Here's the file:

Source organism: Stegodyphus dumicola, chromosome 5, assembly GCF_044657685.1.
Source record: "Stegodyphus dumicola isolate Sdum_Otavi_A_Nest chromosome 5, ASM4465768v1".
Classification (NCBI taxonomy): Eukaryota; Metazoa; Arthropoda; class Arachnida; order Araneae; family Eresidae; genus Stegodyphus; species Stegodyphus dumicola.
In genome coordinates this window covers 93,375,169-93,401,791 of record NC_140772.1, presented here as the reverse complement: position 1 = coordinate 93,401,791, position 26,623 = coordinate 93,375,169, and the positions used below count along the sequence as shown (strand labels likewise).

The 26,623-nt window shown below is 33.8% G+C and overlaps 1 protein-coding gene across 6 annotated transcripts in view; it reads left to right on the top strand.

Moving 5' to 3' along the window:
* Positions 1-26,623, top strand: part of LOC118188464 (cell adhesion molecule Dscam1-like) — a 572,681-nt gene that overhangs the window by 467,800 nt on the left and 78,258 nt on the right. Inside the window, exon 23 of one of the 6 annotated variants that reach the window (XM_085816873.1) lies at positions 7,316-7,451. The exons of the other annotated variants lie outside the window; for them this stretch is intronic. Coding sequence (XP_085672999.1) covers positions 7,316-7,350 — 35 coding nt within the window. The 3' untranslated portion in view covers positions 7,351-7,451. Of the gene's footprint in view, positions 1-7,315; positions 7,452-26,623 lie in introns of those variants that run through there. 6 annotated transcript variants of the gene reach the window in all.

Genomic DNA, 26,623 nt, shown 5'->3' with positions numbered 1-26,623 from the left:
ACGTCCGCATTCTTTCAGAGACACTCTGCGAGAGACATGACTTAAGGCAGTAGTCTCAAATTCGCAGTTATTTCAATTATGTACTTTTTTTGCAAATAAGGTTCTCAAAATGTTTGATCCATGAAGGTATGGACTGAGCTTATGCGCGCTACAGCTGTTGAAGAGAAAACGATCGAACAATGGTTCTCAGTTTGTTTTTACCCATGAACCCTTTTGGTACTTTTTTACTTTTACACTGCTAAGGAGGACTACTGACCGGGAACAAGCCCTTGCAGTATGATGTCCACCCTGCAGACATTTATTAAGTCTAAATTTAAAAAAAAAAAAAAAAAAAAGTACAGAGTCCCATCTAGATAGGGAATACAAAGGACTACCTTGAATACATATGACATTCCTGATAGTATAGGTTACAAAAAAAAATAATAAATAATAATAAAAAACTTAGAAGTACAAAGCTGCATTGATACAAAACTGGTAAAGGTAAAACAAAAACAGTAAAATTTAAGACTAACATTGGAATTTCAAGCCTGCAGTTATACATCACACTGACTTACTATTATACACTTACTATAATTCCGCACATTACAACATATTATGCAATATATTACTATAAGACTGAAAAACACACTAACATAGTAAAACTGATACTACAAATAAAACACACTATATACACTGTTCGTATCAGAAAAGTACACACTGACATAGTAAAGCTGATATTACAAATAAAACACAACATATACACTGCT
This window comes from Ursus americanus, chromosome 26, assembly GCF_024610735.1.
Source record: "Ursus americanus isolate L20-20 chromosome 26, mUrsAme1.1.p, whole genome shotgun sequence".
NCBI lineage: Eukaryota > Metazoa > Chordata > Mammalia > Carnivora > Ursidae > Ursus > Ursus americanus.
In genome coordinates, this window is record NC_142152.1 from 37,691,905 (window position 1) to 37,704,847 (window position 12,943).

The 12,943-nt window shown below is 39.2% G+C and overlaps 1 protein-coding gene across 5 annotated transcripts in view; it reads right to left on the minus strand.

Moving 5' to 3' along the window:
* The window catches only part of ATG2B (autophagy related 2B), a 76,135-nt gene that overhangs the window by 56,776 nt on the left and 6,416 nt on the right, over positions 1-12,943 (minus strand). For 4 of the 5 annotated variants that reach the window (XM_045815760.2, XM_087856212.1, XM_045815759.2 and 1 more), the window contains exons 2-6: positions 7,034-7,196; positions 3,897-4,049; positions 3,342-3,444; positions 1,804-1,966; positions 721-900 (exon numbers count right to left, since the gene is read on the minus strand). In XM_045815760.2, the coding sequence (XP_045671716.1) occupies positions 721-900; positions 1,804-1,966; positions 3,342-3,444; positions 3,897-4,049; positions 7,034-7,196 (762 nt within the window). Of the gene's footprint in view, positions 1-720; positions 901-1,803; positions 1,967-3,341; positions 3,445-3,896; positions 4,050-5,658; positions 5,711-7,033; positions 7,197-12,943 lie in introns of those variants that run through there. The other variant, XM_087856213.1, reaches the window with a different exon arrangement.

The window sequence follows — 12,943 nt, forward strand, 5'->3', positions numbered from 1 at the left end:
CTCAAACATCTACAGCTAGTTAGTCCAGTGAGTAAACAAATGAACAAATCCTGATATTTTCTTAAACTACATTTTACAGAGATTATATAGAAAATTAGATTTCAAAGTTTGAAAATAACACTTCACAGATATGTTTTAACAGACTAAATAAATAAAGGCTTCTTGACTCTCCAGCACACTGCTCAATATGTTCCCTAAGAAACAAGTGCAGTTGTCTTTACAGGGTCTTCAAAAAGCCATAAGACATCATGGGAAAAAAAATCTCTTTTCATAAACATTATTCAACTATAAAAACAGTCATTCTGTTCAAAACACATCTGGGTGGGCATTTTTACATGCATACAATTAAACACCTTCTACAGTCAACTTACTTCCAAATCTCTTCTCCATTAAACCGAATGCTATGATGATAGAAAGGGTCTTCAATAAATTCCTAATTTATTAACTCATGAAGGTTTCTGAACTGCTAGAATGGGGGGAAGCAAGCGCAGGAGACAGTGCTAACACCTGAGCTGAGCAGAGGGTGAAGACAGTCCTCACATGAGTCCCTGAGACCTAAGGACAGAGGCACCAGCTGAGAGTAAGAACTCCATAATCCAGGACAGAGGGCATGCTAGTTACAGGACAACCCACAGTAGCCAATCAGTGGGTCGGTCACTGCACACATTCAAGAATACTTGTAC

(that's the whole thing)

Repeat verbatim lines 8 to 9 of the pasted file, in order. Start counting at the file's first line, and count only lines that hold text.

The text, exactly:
Genomic DNA, 26,623 nt, shown 5'->3' with positions numbered 1-26,623 from the left:
ACGTCCGCATTCTTTCAGAGACACTCTGCGAGAGACATGACTTAAGGCAGTAGTCTCAAATTCGCAGTTATTTCAATTATGTACTTTTTTTGCAAATAAGGTTCTCAAAATGTTTGATCCATGAAGGTATGGACTGAGCTTATGCGCGCTACAGCTGTTGAAGAGAAAACGATCGAACAATGGTTCTCAGTTTGTTTTTACCCATGAACCCTTTTGGTACTTTTTTACTTTTACACTGCTAAGGAGGACTACTGACCGGGAACAAGCCCTTGCAGTATGATGTCCACCCTGCAGACATTTATTAAGTCTAAATTTAAAAAAAAAAAAAAAAAAAAGTACAGAGTCCCATCTAGATAGGGAATACAAAGGACTACCTTGAATACATATGACATTCCTGATAGTATAGGTTACAAAAAAAAATAATAAATAATAATAAAAAACTTAGAAGTACAAAGCTGCATTGATACAAAACTGGTAAAGGTAAAACAAAAACAGTAAAATTTAAGACTAACATTGGAATTTCAAGCCTGCAGTTATACATCACACTGACTTACTATTATACACTTACTATAATTCCGCACATTACAACATATTATGCAATATATTACTATAAGACTGAAAAACACACTAACATAGTAAAACTGATACTACAAATAAAACACACTATATACACTGTTCGTATCAGAAAAGTACACACTGACATAGTAAAGCTGATATTACAAATAAAACACAACATATACACTGCT